Look to the west of the jetty onto the main land on the opposite side of the Passage and this is where you have some of the best sand crabbing grounds the Passage has to offer and all the way north to the bridge and beyond. You have Moreton Bay out to the left best suited to craft 5m plus.
Keep going south from the jetty and you will find the famous Red Beach – a deadly area for targeting whiting from the beach.
The bridge is a hot spot for juvenile snapper and mulloway, although it is very hard to fish on a full flowing tide. But with a little bit of thought it can be done. Fish closer to the island or main land on the full flow period and move into the middle of the bridge as it slows and just add or remove lead as needed. I recommend using a little heavier leader than you would normally as these pylons are covered in oysters.The fish will towel you up in an instant if you give them a chance.
North of the Bribie Bridge is Pacific Harbour (take a left at the second round-about off the bridge), this will lead you to the a canal system called Pacific Harbour with multiple areas to fish land-based and out of the wind; and all tides will produce fish.
Just follow your nose, driving around in your car through the canal homes there are multiple areas for the land-based anglers. You are likely to pull juvenile snapper, bream, trevally, flathead, Moses perch, jacks and mud crabs, among other species from these waters.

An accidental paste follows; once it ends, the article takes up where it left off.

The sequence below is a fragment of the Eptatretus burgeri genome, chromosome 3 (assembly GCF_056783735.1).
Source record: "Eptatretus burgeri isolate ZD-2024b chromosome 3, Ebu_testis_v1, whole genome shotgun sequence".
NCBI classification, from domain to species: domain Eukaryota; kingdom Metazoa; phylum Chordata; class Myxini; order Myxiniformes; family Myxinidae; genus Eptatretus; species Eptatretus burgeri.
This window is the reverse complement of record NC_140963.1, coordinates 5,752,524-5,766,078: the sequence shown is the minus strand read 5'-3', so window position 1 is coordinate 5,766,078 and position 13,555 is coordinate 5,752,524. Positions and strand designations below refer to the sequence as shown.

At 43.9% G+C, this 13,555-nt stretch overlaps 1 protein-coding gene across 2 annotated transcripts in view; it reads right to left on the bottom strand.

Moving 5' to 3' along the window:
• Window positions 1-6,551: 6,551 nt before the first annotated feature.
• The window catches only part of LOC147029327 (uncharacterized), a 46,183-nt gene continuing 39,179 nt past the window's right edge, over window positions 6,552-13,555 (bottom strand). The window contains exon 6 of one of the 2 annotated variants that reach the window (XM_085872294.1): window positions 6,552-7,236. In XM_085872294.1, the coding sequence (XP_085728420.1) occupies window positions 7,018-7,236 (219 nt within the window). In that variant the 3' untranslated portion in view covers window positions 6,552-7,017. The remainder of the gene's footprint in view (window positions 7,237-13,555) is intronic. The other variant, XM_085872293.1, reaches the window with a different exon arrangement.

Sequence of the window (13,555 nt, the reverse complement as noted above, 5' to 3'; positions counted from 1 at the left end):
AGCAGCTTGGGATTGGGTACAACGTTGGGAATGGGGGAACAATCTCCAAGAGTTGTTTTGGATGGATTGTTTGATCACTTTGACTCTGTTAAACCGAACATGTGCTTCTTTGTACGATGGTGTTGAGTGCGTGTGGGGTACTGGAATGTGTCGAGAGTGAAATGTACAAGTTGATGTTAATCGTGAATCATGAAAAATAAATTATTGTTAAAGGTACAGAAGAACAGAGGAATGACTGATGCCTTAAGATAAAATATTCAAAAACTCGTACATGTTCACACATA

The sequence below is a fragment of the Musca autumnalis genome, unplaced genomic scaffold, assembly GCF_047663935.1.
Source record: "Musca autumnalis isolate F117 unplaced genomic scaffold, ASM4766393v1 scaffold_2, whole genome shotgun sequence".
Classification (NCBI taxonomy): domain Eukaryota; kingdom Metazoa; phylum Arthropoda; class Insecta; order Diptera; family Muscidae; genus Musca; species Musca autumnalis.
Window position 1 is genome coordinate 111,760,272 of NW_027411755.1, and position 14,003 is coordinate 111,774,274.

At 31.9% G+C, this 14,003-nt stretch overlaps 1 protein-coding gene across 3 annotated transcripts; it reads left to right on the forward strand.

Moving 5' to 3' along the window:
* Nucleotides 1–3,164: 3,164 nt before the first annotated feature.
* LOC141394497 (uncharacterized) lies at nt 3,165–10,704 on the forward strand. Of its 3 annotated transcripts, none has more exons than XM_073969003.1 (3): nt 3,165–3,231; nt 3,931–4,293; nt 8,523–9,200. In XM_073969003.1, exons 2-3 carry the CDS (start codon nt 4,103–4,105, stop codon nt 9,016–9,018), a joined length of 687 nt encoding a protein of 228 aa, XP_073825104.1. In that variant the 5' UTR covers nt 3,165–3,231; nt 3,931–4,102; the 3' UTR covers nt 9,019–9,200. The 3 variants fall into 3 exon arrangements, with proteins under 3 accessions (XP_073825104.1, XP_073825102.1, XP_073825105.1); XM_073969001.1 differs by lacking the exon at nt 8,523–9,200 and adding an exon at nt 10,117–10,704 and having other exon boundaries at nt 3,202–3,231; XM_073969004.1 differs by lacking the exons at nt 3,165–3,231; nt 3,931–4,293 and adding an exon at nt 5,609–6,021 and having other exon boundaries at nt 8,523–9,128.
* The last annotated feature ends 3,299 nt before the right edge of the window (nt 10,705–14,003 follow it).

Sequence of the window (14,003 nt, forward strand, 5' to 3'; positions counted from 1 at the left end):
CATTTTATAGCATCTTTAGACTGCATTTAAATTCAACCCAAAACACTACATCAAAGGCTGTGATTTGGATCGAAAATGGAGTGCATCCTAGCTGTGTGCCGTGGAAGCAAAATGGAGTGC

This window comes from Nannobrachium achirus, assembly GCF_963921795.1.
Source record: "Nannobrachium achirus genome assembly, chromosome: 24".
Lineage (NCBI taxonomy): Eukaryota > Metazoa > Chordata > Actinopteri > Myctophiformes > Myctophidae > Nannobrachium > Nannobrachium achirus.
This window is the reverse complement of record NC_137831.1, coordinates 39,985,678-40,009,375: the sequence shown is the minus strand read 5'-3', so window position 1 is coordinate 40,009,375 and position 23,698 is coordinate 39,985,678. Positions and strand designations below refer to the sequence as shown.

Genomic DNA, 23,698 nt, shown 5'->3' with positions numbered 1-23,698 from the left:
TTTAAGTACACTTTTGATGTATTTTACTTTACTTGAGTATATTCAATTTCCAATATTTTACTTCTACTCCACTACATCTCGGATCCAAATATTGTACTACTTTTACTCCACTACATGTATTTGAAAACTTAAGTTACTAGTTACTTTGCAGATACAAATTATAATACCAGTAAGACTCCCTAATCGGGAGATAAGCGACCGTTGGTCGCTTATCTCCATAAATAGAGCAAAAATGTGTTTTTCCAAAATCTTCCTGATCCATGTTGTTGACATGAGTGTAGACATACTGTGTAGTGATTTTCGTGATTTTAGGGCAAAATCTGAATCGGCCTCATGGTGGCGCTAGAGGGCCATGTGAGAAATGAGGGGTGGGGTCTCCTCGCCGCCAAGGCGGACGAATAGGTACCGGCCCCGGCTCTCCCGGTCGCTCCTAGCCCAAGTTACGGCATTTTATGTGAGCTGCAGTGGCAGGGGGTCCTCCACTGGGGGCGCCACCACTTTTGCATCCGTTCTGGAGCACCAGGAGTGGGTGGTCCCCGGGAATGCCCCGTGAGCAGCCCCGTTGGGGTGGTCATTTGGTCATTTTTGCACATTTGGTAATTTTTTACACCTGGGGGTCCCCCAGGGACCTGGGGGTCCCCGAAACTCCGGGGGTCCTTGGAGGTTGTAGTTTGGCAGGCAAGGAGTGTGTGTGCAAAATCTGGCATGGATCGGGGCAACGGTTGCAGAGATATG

Situated directly at the mouth of Pacific Harbour is the famous area called The Ripples. It is very easy to find with your sounder as it is a large area and jumps from approximately 25ft of water up into about 5ft of water and as the tide is moving it can be seen with the naked eye eye. as the water boils and takes on a rough surface appearance; hence its name, The Ripples. Juvenile snapper, bream and sweetlip are the main targets in this area.
Just north of there is the Avon Wreck, which is visible on the lower part of the tides from low up to approximately two-thirds of a tide before it becomes submersed and a little dangerous. It’s home to some decent whiting and bream by the bucket load. There is an island directly behind the wreck looking northward that is surrounded by relatively deep water; this area is known to hold good fish.This is one example of the beauty of the Passage with its vast array of waterways you can spend many weekends exploring.
If you continue east across the island you can discover Woorim, the surfside of the island, which is a short 10 minutes east from the jetty.
To the north of Woorim is the 4WD beach access and you can drive and fish all the way north to the Caloundra bar. Ensure you purchase a Beach Access Permit to drive on the beach. These can be purchased from Ningi Bait and Tackle, the Bongaree Caravan Park or online.
Camping is permitted on the beach, however ensure you book in advance as there is a cap on the number of campers. No facilities are provided. There are 64 designated beach campsites sprinkled along this section of beach. Dart, whiting, flathead and bream can easily be taken from the beach and if you’re lucky and geared up you may take a tune or two straight off the beach.